Premising, that all the objections against debt stock or paper systems, apply with equal, and often with accumulated force against banking; and that the latter subject is considered separately, not as being of a very different nature, but for the sake of perspicuity; we will enter directly upon it.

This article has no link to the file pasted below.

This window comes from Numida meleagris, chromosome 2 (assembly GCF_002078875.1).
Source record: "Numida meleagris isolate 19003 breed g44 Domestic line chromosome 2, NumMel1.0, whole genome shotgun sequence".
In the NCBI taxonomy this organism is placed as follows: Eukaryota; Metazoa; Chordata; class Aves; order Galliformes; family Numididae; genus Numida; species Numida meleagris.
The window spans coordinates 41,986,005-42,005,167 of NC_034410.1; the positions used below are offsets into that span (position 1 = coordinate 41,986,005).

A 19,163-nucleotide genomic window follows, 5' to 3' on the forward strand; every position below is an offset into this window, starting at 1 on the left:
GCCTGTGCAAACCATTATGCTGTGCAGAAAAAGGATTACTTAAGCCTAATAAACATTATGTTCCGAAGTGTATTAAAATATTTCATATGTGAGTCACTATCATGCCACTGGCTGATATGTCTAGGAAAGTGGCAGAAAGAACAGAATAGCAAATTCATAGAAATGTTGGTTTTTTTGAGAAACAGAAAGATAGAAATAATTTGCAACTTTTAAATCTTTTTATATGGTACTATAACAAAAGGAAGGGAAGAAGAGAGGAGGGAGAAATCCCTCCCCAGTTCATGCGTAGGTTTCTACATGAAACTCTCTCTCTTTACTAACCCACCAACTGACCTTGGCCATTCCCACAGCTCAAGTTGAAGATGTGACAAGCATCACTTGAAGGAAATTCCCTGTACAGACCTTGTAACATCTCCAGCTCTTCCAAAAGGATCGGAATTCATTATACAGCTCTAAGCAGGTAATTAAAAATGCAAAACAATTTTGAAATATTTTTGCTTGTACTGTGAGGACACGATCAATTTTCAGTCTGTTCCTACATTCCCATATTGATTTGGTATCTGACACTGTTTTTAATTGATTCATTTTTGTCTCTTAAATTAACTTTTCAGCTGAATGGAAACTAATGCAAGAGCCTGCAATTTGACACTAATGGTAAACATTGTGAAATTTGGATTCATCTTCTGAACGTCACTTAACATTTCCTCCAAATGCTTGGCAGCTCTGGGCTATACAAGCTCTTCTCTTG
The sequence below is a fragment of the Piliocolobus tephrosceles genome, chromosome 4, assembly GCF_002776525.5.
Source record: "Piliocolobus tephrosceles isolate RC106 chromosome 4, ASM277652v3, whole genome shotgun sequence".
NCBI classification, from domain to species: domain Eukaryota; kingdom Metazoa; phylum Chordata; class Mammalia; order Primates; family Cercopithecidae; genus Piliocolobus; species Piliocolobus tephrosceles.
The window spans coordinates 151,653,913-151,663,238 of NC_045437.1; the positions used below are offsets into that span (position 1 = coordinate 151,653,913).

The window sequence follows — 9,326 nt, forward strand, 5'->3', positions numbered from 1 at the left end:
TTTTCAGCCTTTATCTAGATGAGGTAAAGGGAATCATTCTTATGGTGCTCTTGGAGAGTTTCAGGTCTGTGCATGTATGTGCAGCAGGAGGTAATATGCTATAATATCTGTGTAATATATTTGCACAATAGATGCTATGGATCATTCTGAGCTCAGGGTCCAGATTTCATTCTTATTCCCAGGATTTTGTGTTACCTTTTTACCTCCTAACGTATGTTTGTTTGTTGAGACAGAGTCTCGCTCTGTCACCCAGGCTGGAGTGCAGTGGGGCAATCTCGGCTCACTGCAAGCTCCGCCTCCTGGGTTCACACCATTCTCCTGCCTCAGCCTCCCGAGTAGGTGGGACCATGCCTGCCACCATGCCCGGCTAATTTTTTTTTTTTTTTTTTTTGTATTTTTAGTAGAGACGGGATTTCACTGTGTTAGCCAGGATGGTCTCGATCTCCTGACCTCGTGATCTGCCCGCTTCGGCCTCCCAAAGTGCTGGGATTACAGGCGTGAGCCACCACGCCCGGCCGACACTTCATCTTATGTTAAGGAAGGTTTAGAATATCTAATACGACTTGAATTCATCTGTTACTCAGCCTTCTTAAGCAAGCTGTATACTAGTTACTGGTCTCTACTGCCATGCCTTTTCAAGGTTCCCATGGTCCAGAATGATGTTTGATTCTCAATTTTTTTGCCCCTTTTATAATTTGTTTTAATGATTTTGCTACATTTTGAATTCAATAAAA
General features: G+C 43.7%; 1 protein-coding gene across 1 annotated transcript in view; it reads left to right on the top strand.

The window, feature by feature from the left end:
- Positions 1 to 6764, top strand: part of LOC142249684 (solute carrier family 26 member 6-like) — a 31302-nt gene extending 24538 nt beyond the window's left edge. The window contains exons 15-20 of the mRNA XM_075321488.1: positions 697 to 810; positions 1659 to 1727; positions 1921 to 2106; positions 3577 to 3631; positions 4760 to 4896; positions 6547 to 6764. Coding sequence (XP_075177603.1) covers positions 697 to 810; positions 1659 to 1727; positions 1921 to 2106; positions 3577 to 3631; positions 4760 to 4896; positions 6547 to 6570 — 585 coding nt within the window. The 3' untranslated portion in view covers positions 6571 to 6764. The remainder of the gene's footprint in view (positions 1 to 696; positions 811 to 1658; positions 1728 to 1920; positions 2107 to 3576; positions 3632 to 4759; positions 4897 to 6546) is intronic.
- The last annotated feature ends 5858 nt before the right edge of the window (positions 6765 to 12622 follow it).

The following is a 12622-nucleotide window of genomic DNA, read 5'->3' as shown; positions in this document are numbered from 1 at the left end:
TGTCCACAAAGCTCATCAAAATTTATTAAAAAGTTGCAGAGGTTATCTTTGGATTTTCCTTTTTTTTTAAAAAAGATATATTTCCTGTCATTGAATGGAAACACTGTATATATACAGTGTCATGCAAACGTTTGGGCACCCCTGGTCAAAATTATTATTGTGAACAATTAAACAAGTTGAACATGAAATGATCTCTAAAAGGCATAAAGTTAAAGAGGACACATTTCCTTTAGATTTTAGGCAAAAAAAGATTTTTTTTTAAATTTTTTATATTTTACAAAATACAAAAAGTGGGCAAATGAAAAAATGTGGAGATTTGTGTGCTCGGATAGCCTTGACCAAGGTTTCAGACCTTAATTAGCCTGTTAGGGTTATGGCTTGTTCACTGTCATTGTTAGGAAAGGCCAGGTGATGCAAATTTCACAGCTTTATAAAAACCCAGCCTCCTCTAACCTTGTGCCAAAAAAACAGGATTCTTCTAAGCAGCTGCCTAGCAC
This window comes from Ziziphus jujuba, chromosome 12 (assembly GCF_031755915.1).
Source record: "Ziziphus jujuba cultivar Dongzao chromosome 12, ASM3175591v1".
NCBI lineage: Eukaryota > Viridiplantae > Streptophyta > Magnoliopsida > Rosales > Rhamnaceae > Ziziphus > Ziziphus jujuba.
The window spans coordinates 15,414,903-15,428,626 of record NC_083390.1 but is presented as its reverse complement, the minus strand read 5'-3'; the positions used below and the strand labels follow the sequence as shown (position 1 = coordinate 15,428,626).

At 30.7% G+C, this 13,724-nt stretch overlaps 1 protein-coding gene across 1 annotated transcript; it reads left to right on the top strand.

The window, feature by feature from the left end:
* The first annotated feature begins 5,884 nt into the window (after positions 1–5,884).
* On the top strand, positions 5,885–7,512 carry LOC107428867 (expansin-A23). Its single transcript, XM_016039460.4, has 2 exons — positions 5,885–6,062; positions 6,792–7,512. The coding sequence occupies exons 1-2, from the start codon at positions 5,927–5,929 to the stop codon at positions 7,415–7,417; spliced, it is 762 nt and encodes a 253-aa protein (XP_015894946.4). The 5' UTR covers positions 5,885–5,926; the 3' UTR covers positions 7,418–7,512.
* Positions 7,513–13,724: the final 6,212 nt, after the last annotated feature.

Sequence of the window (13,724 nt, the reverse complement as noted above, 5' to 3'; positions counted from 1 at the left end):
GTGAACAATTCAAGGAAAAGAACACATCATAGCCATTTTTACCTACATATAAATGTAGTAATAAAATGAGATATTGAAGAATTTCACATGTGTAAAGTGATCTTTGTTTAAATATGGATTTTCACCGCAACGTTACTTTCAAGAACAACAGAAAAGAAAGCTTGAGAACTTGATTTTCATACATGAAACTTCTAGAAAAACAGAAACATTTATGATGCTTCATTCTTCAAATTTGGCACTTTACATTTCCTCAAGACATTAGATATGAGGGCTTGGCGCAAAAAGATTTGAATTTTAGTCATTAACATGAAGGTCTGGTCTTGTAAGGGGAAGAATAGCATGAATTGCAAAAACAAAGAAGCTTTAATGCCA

Had banking been called ‘a paper feudal system,’ and had the barons proposed to take it by that denomination as a reimbursement for their abolished tenures, it might have been fairly weighed against the landed feudal system, to estimate the effects of the exchange. In that event, it would have been clearly seen by the people, that the money to be collected by ‘a paper feudal system’ for their lords, was the representative of the services rendered under the landed feudal system; and that whatever convenience they might derive from altering the mode of payment, the payment itself would remain. Money, or a circulating medium of any kind, in its quality of representing property and labour, conveys property and labour to its possessor; and if A, entitled to the menial services of B, contracts to receive of B their value in money, though B may prefer this mode of payment, he must still perform the same value in labour to acquire the money it is commuted for. Such bargains were often made between the kings and the people of England, in the sale and purchase of vexatious prerogatives. If then a nation bestows a pecuniary income on an order of nobles or of bankers, it conveys so much of its services to this order as the money represents; nor is there any difference between rendering the services in kind, and in the pecuniary commutation, except in the superior convenience of the latter mode; since the services must be still performed. If a great nation owed its personal labours to one thousand individuals, so much excepted as might afford a bare subsistence, it would mend its condition in a small degree, by purchasing them out for an annuity in money; but not in a great one, if it paid to the order the full value of them. As money is a vehicle for retaining, it is also one for conveying the most oppressive usurpations, and possesses a complete capacity for re-enslaving nations indirectly, after an accession of knowledge or a division of property, has liberated them from the direct feudal slavery. This treacherous quality of money was perceived by the Spartan legislator, without discerning any remedy for it, but that of destroying its inestimable benefits. It is clear that nations, by giving any species of currency to an order or interest, will give it a title to every species of service from the multitude; that the revival by law of a title to such services through the intervention of a currency, is a substantial revival of the feudal system; that a legal currency possesses a power of destroying, with wonderful rapidity, the division of property which destroyed that system; and that without a very considerable division of property, a free government cannot exist. The remedy for these evils, which Lycurgus did not discern, is to prohibit legal distributions of money or currency, those excepted rendered unavoidable by government, and to leave their distribution to industry.